Digestive Diseases and Sciences

, Volume 49, Issue 4, pp 653–661

Differential Expression of Three Matrix Metalloproteinases, MMP-19, MMP-26, and MMP-28, in Normal and Inflamed Intestine and Colon Cancer

  • V.-O. Bister
  • M. T. Salmela
  • M.-L. Karjalainen-Lindsberg
  • J. Uria
  • J. Lohi
  • P. Puolakkainen
  • C. Lopez-Otin
  • U. Saarialho-Kere
Article

DOI: 10.1023/B:DDAS.0000026314.12474.17

Cite this article as:
Bister, VO., Salmela, M.T., Karjalainen-Lindsberg, ML. et al. Dig Dis Sci (2004) 49: 653. doi:10.1023/B:DDAS.0000026314.12474.17

Abstract

Several matrix metalloproteinases (MMPs) have been implicated in intestinal inflammation, mucosal wound healing, and cancer progression. The purpose of this study was to examine the cellular location and putative function of MMP-19, MMP-26 (matrilysin-2), and MMP-28 (epilysin), in normal, inflammatory, and malignant conditions of the intestine. Peroperative tissue specimens from patients with ulcerative colitis (UC) (n = 16) and archival tissue samples of ischemic colitis (n = 9), Crohn's disease (n = 7), UC (n = 8), colon cancer (n = 20), and healthy intestine (n = 5) were examined using immunohistochemical analyses with polyclonal antibodies. Unlike many classical MMPs, MMP-19, MMP-26, and MMP-28 were all expressed in normal intestine. In inflammatory bowel disease (IBD), MMP-19 was expressed in nonmigrating enterocytes and shedding epithelium. MMP-26 was detected in migrating enterocytes, unlike MMP–28. In colon carcinomas, MMP-19 and MMP-28 expression was downregulated in tumor epithelium. Staining for MMP-26 revealed a meshwork-like pattern between cancer islets, which was absent from most dedifferentiated areas. Our results suggest that MMP-19 is involved in epithelial proliferation and MMP-26 in enterocyte migration, while MMP-28 expression is not associated with inflammatory and destructive changes seen in IBD. In contrast to many previously characterized MMPs, MMP-19 and MMP-28 are downregulated during malignant transformation of the colon and may play a prominent role in tissue homeostasis.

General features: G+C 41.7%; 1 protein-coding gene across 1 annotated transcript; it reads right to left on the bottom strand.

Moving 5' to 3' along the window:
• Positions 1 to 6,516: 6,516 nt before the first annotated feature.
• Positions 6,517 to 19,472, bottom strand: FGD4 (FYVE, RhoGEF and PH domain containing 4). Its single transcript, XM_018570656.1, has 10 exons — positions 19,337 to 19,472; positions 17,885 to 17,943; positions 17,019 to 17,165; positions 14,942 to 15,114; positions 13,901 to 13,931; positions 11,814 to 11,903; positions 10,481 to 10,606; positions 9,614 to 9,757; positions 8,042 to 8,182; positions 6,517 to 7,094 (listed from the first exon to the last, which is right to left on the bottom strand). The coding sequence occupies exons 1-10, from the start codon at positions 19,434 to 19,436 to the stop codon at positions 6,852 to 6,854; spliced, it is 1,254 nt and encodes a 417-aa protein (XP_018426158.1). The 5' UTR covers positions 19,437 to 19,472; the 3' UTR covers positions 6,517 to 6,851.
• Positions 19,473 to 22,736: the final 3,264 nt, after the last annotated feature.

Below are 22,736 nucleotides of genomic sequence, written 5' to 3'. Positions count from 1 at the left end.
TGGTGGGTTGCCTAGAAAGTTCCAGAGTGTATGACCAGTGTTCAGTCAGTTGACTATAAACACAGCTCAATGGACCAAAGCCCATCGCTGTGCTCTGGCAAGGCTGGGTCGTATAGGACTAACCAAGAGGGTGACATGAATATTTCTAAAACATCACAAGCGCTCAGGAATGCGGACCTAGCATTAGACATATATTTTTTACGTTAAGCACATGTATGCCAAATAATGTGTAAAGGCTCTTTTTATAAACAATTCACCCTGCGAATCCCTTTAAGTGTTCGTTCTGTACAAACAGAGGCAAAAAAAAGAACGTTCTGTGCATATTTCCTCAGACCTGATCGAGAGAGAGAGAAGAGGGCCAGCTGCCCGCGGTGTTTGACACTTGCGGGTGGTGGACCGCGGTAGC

protease colon cancer gut epithelialization 

Copyright information

© Plenum Publishing Corporation 2004

Authors and Affiliations

  • V.-O. Bister
    • 1
  • M. T. Salmela
    • 1
  • M.-L. Karjalainen-Lindsberg
    • 2
  • J. Uria
    • 3
  • J. Lohi
    • 2
  • P. Puolakkainen
    • 4
  • C. Lopez-Otin
    • 3
  • U. Saarialho-Kere
    • 5
  1. 1.Department of DermatologyUniversity of HelsinkiHelsinkiFinland
  2. 2.Department of PathologyUniversity of HelsinkiHelsinkiFinland
  3. 3.Departmento Bioquimica y Biologia Molecular, Instituto Universitario de OncologiaUniversidad de OviedoOviedoSpain
  4. 4.Department of SurgeryUniversity of HelsinkiHelsinkiFinland
  5. 5.Clinical Research CenterKarolinska Institute and Huddinge University HospitalStockholmSweden

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